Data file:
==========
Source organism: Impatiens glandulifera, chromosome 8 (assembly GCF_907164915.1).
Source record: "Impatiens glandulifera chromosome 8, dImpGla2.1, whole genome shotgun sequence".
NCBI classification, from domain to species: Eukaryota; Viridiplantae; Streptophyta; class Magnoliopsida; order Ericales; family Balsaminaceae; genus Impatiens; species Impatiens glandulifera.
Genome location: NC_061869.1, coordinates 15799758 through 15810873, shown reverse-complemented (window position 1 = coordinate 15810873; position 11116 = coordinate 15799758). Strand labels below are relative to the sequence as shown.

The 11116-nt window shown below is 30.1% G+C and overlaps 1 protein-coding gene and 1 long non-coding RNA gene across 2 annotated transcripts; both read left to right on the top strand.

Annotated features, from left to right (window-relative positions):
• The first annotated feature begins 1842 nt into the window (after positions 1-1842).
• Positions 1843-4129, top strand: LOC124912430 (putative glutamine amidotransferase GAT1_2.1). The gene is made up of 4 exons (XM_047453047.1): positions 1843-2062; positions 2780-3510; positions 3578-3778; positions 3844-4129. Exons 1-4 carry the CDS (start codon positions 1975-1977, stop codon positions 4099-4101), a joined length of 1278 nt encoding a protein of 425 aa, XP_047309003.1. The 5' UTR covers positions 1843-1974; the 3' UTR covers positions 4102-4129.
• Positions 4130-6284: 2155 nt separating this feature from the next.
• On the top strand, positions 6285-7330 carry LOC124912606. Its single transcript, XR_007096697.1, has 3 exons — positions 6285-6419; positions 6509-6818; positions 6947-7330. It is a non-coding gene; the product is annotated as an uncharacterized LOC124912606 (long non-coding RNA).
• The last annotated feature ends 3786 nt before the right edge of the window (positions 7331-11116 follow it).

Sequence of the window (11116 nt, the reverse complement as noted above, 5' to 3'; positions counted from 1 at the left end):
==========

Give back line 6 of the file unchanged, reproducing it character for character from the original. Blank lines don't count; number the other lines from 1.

Annotated features, from left to right (window-relative positions):